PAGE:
should have no needs.” Which isn’t a great fit with someone who wants to intimately
meet my needs because I’m presenting as having none. Which, of course, we all have

KELLY: I know. I know. Yeah. We’re so resourceful, right? I mean, you figured out how
to navigate the family system and you did it so well that then it’s like, oh – how to
unlearn, how to have a healthy need, a healthy want. Yeah, that’s the process.

NANCY: Right. And so I suppose that we could say that the good news here is that
once we’re aware that attachment injury, as you call mother hunger, that this attachment
injury is playing a role in our life, is impacting us, we can set about healing it. It is

KELLY: It is healable. I think there are different degrees of mother hunger and third
degree mother hunger is definitely much harder to heal than other forms, but
attachment researchers and attachment specialists call it an earned secure attachment.
Even if we didn’t grow up securely attached, we can learn our attachment style. And I
think with learning mother hunger, we can learn which piece was missing: nurturing,
protection or guidance. And when our healing efforts can get more focused, because
now we have a name, now we have a formula, we can earn the security that we lost.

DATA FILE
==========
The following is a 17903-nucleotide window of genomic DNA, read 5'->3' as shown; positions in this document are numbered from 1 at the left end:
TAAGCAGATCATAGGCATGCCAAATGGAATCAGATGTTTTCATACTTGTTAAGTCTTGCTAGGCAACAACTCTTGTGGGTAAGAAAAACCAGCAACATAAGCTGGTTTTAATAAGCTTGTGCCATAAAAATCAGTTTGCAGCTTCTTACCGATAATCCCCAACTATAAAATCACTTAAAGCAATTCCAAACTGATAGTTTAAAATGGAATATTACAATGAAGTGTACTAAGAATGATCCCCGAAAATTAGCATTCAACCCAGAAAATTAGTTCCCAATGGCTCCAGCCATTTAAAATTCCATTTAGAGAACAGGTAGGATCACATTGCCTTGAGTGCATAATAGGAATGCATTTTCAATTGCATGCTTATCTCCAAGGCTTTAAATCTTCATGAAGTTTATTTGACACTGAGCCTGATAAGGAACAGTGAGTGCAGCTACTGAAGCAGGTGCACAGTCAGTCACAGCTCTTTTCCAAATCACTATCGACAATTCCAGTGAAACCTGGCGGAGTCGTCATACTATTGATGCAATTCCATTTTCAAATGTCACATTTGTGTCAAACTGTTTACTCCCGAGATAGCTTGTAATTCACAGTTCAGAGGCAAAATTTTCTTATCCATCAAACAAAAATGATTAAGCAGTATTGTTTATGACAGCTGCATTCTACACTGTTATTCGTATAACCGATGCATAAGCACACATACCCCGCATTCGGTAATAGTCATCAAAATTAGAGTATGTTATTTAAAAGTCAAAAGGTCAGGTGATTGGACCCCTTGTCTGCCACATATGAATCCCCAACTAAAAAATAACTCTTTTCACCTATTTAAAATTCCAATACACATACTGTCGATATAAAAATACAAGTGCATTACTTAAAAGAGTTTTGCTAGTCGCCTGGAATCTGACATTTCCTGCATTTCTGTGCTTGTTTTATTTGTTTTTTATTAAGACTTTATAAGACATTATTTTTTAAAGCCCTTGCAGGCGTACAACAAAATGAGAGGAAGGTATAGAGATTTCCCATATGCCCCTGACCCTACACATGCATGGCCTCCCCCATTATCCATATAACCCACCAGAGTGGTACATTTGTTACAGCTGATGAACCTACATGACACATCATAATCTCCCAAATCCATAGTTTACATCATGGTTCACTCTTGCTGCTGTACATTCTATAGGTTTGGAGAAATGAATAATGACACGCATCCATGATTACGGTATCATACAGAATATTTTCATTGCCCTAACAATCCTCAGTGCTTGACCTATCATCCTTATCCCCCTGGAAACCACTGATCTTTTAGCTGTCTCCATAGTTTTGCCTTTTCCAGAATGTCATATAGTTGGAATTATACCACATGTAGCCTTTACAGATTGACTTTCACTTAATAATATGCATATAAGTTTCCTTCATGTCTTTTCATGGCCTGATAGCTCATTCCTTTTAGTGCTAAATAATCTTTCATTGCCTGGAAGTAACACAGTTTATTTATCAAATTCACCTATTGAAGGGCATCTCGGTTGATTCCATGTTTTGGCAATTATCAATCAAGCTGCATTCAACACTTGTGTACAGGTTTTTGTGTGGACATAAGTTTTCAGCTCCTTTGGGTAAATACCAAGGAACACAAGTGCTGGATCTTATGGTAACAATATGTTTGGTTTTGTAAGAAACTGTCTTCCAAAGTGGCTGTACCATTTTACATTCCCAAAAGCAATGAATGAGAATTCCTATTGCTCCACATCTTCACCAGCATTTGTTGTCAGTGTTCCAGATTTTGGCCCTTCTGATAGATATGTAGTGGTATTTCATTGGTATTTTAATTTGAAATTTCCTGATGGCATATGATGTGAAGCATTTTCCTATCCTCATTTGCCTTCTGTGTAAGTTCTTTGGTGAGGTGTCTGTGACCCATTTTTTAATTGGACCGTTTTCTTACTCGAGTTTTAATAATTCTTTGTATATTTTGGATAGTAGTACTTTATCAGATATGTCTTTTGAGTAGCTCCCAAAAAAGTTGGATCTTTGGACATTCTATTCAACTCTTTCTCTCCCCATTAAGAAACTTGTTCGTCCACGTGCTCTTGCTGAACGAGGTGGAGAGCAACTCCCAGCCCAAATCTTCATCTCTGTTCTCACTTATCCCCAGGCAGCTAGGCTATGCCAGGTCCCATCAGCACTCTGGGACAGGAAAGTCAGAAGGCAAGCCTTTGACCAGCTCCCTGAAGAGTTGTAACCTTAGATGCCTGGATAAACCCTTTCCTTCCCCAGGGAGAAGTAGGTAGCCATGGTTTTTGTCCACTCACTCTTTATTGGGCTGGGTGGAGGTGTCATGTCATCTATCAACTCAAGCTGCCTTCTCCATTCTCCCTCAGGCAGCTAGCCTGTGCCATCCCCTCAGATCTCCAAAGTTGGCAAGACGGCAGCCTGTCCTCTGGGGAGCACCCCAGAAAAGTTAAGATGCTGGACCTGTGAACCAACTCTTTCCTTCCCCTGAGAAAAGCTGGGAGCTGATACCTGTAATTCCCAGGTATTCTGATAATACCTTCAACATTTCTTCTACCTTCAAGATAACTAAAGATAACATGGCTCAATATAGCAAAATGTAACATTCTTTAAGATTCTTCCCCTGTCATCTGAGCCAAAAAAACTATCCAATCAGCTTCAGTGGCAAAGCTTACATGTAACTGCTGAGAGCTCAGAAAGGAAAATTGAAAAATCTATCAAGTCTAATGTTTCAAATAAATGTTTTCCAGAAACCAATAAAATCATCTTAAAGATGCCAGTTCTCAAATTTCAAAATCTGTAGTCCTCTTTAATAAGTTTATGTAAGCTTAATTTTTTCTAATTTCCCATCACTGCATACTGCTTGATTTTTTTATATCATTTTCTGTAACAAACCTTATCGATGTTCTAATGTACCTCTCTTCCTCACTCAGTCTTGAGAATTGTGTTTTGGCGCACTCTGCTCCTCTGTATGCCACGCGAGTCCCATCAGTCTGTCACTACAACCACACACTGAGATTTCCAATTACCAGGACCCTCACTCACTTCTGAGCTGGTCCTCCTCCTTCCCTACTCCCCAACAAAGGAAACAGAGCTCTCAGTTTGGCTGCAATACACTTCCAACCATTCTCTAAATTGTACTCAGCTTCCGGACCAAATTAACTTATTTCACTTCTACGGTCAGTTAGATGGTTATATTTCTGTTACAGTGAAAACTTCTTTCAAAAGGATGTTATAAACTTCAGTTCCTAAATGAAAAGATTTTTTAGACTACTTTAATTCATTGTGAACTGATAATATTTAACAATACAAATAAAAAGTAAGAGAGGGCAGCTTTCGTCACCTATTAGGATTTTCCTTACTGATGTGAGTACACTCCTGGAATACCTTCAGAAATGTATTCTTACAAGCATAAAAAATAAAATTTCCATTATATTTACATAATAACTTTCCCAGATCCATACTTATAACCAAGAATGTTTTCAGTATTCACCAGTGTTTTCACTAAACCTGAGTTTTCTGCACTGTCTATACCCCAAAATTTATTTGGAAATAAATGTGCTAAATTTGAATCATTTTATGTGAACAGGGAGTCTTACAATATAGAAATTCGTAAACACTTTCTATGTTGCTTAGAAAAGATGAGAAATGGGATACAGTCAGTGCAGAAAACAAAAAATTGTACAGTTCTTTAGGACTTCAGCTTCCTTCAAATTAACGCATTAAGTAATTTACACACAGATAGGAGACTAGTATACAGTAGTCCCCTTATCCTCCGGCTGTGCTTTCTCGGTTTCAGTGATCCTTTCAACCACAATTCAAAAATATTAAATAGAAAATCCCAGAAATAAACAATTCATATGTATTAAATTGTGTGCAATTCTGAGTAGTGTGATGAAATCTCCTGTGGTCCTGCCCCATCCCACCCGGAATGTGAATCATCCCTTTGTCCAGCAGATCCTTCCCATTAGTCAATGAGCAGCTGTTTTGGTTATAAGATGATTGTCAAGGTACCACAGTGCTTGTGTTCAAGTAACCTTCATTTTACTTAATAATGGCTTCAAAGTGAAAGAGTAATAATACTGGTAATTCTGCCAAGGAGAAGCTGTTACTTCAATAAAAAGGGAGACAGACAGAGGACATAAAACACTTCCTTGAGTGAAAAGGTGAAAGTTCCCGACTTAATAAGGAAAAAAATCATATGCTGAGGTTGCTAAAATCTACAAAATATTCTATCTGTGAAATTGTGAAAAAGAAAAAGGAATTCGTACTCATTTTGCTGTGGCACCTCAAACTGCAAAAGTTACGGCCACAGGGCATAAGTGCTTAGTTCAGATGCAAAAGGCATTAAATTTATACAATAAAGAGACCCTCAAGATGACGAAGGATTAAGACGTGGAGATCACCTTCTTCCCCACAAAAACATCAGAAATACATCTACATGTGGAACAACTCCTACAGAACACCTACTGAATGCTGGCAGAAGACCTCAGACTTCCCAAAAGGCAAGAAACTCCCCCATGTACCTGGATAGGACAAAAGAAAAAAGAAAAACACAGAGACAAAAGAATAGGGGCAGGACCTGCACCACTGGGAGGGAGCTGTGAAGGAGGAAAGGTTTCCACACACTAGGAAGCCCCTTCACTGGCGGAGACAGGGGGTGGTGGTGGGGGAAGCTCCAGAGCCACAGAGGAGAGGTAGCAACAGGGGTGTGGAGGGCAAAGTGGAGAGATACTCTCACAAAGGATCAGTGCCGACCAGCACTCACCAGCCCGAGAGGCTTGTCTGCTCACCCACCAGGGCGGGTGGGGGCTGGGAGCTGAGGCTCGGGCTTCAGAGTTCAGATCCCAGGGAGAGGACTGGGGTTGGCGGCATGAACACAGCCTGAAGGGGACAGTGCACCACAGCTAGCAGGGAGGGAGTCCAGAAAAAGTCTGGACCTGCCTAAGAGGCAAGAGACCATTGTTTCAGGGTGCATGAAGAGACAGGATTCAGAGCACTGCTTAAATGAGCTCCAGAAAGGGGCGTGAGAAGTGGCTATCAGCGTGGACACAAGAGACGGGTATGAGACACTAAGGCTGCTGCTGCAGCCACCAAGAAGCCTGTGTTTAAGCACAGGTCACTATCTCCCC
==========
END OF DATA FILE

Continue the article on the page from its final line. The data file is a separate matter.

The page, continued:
That’s the hope.

NANCY: That’s the hope.

KELLY: Yeah.

NANCY: I feel like I could talk to you forever. And the good news is for anyone who is
listening to this episode on the day that it is dropping, tomorrow, Tuesday, July 20th is
the day that Kelly’s book is being born into the world. And Kelly and I are going on Hay
House’s Instagram Live together so you can tune in and get even more about mother
hunger there, and I’m sure that it will be saved and you’ll be able to find it at a later date
as well.

And, you know, I just have to add this in, because this is actually really funny. I didn’t
even think about this. My sister and I were going back and forth on text yesterday and I
was telling her that I was going to be talking to you today. And then I said something
about doing the Instagram Live for Hay House on your launch date, which, it wasn’t
even really in my head, but my sister and I and her kids are going to be at my parents’
house when you and I do the Instagram Live. So I think it’s just perfect that I’m with my
mother in the same house when we are doing the Instagram Live for Hay House.
It’s like a full circle moment.